‘It’s atmosphere’: is noise of London’s restaurants just part of the charm?

Cutlery clanging on plates, chairs scraping across a hardwood floor, the boisterous anecdote of a half-cut raconteur: when it comes to restaurants, one person’s idea of a “good atmosphere” has another reaching for their earplugs.

But for those who like their food served up along with the decibel levels of a motorbike or lawnmower, London is the place to be. Data released this week reveals that the capital’s restaurants are the loudest in Europe, and second only to San Francisco worldwide. A random survey by SoundPrint, a global app measuring noise levels, found 80% of 1,350 London restaurants were too loud for conversation.

Half of those measured exceeded 80 decibels (dBA) during peak times, louder than a vacuum cleaner and past the threshold for potentially endangering hearing. The restaurant at the top of the table, according the data provided by app users, was the Japanese restaurant Shack Fuyu in Soho, which registered 94 dBA, according to one reading submitted.

According to the hearing loss charity RNID, volumes of more than 90 decibels are equivalent to sitting next to a motorbike or lawnmower, and continued exposure to noise at or above 80-85dBA can cause hearing loss.

As diners emerged on to bustling Old Compton Street on Thursday night, they expressed surprise at Shack Fuyu’s newfound title.

Unsurprisingly, younger diners were less fussed. Among them were sisters Cara and Alix Bell, who had dined with their mother and the former’s boyfriend. “It was probably us making the noise, I’ll have to get my own decibel meter out,” joked Cara. “We’ve been in before and it can be loud, but it depends what the other tables are like. If you have someone loud next to you, then of course it will be, but I don’t remember it being particularly bad though.”

“I find it very hard to believe, it wasn’t that noisy, it was like any other restaurant,” said mum Claire. “We didn’t notice it was noisy when we were just in there. My impression was amazing food and great company, there were no problems, but it wasn’t that busy.”

Francis, 25, and his girlfriend Femke, 22, said they could understand why the restaurant got the title, but didn’t much mind. “Yes, it can get a bit noisy, we’ve been here before,” he said. “But it just adds atmosphere and that’s something you want, you can still hear each other talk. It has incredible food and the people are really nice.”

“It’s become quite trendy and popular,” a restaurant spokesperson said. “I think it is just part of the atmosphere around there. The whole street is very party vibe. It’s quite nice to be able to have a place where people want to let loose a bit and get some great food. It is the atmosphere of Soho.”

But for those who would prefer a more serene dining experience, turning down the offerings of youthful vigour with a side order of tinnitus, SoundPrint has crowdsourced a database of quiet lists on its website. It was developed by Gregory Scott, a New Yorker who found it impossible to hear women he went on dates with due to his hearing loss.

Hushed hotel restaurants – the Park Plaza Riverbank – and a sedate sushi bar in more salubrious surroundings – Kitcho on the Greenwich high road – appear on the list, a far cry from fashionable former pop-ups in Soho or east London eateries in old industrial buildings.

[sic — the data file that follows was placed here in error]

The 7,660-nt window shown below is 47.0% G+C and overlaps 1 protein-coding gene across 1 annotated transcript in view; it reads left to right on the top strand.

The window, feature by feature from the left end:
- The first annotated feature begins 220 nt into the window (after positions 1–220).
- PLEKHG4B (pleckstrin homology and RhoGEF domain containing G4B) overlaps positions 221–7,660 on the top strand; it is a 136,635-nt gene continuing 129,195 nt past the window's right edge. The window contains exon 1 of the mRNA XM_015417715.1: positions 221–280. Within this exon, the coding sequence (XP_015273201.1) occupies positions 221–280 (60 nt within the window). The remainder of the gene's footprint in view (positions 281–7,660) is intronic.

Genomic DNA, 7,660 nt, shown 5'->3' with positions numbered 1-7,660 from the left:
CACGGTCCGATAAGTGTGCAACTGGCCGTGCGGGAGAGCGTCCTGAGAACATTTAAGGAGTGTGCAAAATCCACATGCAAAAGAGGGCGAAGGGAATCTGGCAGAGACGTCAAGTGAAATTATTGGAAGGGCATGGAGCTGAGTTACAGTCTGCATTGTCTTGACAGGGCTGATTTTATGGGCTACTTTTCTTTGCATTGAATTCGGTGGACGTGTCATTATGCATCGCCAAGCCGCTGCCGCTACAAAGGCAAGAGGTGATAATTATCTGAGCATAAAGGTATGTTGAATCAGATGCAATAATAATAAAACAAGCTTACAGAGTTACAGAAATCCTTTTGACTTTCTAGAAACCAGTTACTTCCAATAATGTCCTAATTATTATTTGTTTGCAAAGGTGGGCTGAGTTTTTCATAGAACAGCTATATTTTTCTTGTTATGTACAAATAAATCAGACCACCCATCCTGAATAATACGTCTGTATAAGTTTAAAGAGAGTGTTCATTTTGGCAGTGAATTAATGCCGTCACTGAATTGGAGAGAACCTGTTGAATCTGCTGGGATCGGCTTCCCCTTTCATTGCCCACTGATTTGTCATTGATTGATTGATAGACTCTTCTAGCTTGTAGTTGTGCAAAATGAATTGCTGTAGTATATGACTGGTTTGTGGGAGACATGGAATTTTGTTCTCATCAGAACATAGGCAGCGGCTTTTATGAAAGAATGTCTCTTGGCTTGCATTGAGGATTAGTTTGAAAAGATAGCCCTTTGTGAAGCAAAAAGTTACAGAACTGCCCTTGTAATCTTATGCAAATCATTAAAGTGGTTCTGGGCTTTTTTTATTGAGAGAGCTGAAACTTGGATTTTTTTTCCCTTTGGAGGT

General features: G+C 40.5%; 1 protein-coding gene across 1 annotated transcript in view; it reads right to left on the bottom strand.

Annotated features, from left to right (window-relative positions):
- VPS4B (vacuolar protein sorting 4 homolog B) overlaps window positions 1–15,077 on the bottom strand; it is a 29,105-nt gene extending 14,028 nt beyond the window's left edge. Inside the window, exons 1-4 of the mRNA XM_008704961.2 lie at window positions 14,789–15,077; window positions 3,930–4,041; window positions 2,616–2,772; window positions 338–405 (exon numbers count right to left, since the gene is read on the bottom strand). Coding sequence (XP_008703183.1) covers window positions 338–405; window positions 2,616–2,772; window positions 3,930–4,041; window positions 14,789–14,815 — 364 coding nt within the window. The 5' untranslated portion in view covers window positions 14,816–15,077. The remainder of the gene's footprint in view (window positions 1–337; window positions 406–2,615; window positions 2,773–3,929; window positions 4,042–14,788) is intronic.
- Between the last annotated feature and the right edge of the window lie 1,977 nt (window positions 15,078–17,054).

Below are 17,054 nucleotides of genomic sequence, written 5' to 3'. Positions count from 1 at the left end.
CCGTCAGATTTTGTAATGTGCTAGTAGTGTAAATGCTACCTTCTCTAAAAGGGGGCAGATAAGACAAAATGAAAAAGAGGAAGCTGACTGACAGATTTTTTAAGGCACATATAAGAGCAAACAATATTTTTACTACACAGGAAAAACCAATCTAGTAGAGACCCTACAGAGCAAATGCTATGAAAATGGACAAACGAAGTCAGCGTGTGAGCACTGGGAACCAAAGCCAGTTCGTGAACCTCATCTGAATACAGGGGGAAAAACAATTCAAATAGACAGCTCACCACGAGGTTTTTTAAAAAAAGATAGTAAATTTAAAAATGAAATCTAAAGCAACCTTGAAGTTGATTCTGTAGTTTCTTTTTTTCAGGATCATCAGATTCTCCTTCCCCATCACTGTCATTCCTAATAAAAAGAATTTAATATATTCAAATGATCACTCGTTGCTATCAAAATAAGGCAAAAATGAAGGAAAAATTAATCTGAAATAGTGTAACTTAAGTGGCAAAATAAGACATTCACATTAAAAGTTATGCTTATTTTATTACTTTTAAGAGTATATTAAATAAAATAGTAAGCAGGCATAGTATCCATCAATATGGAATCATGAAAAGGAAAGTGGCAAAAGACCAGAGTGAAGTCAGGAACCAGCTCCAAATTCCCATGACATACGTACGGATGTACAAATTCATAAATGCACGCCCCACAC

Carpets and curtains, which help dampen sound, are more likely to be found in more expensive places that cater to an older clientele, the food critic Jay Rayner said.

He said the expansion of the restaurant world into east London had led to new places being founded in “old warehouse buildings – and that was part of their appeal”.

He added: “It is a design feature that people like. It looks nice. It may not be easy on the ears, but then you may not care because those aren’t your customers. The vast majority of restaurants, in my experience, are run by people under 40. And at that point in your life, questions around listenability in restaurants, print sizes on menus, lighting, all of that, it doesn’t really occur to you.”

But the people with more money to spend are “not your young ’uns”, he noted, and it “might not be the best thing” to close out older demographics – “unless, of course, you want that younger crowd and that’s what your restaurant is aimed at.”

A recent RNID survey found four out of five respondents had had difficulty holding conversations in restaurants. It estimates one in five adults have hearing loss.

Pipedown, the campaign for freedom from piped music, is urging restaurateurs and publicans to check their noise levels using the SoundPrint app amid the “growing trend of industrial-style decor”.

Its national secretary, Nigel Rodgers, said: “It amplifies all types of noise. Instead of absorbing it, it bounces back everything from loud voices to clanging plates and rattling cutlery to piped music.”

Some restaurants, keen not to alienate diners, have paid heed to customer feedback. Tozi, a Venetian-inspired Italian restaurant and bar in Pimlico, installed special sound dampening ceiling panels four years ago.

Rayner believes noisy restaurants risk losing one of the biggest benefits from eating out. “People tend to share more when you put food in front of them,” he said. “And it’s a crying shame if the ability to get people to spill their gossip was curtailed by acoustic issues.”